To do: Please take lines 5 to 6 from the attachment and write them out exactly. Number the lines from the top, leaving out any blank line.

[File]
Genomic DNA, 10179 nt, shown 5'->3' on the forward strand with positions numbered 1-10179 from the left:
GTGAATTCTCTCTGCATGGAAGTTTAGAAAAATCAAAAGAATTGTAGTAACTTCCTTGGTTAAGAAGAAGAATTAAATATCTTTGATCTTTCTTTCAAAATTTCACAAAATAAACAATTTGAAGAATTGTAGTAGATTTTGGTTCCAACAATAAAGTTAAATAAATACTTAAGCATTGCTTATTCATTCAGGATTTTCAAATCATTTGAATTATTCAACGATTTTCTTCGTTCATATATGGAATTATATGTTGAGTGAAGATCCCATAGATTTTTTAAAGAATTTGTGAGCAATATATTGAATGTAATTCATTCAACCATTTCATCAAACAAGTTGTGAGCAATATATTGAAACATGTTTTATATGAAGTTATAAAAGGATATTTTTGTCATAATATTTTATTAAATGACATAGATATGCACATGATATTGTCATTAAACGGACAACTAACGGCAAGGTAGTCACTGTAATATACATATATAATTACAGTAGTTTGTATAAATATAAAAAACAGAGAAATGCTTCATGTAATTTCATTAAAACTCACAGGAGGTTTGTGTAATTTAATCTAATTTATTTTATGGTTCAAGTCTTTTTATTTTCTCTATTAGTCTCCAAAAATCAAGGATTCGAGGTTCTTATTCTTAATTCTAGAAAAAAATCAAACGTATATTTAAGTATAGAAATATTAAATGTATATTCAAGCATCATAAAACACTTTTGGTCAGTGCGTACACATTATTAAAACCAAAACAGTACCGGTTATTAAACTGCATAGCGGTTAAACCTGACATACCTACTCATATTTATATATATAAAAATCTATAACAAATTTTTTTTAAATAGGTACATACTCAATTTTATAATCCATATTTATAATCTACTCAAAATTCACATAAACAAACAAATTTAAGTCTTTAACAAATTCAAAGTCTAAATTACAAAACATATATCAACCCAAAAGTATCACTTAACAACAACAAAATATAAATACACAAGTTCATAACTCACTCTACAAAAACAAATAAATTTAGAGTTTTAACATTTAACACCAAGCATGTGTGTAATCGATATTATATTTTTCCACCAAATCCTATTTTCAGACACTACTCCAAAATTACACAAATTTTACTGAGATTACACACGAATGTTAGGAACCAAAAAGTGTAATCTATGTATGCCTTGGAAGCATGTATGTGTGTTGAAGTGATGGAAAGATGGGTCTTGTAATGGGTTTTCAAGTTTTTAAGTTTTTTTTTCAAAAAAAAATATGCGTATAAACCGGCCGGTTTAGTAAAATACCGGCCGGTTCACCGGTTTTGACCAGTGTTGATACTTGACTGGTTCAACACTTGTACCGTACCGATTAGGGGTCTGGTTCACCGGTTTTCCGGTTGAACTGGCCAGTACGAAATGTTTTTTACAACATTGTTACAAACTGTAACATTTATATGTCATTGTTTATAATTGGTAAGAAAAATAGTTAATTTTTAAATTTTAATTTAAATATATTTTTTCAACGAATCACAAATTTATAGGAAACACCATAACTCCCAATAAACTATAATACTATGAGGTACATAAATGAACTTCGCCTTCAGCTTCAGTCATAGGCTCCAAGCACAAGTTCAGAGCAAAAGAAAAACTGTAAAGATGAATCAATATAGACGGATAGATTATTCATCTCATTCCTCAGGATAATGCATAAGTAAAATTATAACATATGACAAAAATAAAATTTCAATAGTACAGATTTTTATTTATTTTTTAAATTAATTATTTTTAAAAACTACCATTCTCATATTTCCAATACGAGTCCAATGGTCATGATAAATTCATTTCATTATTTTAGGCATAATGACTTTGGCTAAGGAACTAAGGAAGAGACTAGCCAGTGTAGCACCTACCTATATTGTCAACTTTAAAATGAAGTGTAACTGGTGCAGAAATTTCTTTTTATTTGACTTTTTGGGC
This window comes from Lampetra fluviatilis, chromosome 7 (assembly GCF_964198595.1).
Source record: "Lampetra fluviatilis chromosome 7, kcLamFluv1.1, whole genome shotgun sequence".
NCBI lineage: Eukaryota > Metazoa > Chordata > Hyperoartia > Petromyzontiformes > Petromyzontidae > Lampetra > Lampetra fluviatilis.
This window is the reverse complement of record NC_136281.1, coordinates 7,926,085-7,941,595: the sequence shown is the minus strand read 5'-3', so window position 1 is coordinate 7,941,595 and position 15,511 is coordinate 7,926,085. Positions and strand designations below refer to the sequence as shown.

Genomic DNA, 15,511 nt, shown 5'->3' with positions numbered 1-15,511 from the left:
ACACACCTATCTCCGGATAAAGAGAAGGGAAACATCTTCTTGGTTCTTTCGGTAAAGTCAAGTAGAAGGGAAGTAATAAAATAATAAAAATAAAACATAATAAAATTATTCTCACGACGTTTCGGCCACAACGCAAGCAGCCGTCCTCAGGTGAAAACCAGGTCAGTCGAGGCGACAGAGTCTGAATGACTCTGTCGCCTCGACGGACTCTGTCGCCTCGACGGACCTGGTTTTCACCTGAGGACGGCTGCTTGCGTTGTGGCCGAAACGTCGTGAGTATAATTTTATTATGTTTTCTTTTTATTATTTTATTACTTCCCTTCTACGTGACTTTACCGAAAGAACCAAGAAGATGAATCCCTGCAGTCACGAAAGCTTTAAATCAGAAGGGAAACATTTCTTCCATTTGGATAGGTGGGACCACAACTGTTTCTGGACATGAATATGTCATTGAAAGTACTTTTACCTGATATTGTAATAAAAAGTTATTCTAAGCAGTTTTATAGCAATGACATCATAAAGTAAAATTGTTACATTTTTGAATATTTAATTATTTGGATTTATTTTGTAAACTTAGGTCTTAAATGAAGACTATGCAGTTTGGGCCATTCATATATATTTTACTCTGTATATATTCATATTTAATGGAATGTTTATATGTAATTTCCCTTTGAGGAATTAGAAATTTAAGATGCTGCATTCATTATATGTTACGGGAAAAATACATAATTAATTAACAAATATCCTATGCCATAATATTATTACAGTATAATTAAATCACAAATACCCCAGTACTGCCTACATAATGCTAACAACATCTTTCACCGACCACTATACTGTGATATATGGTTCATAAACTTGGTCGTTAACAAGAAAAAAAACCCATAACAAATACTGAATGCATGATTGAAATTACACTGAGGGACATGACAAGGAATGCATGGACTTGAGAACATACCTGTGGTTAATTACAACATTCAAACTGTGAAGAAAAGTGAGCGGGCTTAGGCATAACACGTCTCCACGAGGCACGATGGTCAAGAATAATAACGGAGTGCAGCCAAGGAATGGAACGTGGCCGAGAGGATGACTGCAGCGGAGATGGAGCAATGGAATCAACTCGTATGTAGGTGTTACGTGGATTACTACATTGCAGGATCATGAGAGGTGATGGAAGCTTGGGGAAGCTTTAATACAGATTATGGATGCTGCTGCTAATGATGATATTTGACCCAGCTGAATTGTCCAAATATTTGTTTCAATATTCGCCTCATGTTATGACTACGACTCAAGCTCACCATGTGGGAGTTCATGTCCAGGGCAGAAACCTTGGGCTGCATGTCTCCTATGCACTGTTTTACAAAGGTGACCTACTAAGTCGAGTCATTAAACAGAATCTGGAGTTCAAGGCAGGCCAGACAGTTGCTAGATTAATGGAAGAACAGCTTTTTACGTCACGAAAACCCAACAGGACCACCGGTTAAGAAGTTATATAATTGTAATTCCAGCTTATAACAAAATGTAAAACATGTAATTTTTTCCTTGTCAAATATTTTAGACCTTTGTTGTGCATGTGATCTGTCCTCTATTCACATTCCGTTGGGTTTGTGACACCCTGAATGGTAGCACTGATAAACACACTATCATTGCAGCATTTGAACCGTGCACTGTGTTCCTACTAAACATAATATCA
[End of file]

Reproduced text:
NCBI lineage: Eukaryota > Metazoa > Chordata > Hyperoartia > Petromyzontiformes > Petromyzontidae > Lampetra > Lampetra fluviatilis.
This window is the reverse complement of record NC_136281.1, coordinates 7,926,085-7,941,595: the sequence shown is the minus strand read 5'-3', so window position 1 is coordinate 7,941,595 and position 15,511 is coordinate 7,926,085. Positions and strand designations below refer to the sequence as shown.